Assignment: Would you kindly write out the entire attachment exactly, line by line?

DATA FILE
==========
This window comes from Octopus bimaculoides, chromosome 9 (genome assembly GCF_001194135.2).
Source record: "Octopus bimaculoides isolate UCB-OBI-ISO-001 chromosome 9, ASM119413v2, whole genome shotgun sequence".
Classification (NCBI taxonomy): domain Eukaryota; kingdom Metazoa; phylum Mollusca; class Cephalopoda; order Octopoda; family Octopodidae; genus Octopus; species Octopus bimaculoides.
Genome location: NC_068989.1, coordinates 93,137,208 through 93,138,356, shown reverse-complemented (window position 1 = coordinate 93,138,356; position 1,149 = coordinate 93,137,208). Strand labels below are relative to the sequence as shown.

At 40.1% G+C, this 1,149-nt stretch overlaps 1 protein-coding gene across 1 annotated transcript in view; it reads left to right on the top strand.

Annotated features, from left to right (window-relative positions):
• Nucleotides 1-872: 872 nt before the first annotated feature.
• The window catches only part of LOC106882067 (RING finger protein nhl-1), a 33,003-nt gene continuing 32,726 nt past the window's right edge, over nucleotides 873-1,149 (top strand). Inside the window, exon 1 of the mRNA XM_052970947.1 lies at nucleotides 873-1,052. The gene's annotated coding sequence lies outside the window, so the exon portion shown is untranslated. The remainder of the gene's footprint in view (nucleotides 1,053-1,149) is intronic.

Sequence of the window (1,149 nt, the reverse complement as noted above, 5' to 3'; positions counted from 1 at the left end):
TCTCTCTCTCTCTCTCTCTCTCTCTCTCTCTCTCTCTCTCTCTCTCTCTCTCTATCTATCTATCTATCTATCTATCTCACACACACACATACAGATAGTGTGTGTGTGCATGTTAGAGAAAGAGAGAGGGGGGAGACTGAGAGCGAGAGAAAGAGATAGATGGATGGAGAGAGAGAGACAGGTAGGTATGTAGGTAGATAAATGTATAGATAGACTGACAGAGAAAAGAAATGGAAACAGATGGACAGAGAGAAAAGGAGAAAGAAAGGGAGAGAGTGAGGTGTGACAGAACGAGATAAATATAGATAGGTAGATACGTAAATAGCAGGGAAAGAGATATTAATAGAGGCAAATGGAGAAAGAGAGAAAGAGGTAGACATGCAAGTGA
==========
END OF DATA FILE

This window comes from Octopus bimaculoides, chromosome 9 (genome assembly GCF_001194135.2).
Source record: "Octopus bimaculoides isolate UCB-OBI-ISO-001 chromosome 9, ASM119413v2, whole genome shotgun sequence".
Classification (NCBI taxonomy): domain Eukaryota; kingdom Metazoa; phylum Mollusca; class Cephalopoda; order Octopoda; family Octopodidae; genus Octopus; species Octopus bimaculoides.
Genome location: NC_068989.1, coordinates 93,137,208 through 93,138,356, shown reverse-complemented (window position 1 = coordinate 93,138,356; position 1,149 = coordinate 93,137,208). Strand labels below are relative to the sequence as shown.

At 40.1% G+C, this 1,149-nt stretch overlaps 1 protein-coding gene across 1 annotated transcript in view; it reads left to right on the top strand.

Annotated features, from left to right (window-relative positions):
• Nucleotides 1-872: 872 nt before the first annotated feature.
• The window catches only part of LOC106882067 (RING finger protein nhl-1), a 33,003-nt gene continuing 32,726 nt past the window's right edge, over nucleotides 873-1,149 (top strand). Inside the window, exon 1 of the mRNA XM_052970947.1 lies at nucleotides 873-1,052. The gene's annotated coding sequence lies outside the window, so the exon portion shown is untranslated. The remainder of the gene's footprint in view (nucleotides 1,053-1,149) is intronic.

Sequence of the window (1,149 nt, the reverse complement as noted above, 5' to 3'; positions counted from 1 at the left end):
TCTCTCTCTCTCTCTCTCTCTCTCTCTCTCTCTCTCTCTCTCTCTCTCTCTCTATCTATCTATCTATCTATCTATCTCACACACACACATACAGATAGTGTGTGTGTGCATGTTAGAGAAAGAGAGAGGGGGGAGACTGAGAGCGAGAGAAAGAGATAGATGGATGGAGAGAGAGAGACAGGTAGGTATGTAGGTAGATAAATGTATAGATAGACTGACAGAGAAAAGAAATGGAAACAGATGGACAGAGAGAAAAGGAGAAAGAAAGGGAGAGAGTGAGGTGTGACAGAACGAGATAAATATAGATAGGTAGATACGTAAATAGCAGGGAAAGAGATATTAATAGAGGCAAATGGAGAAAGAGAGAAAGAGGTAGACATGCAAGTGA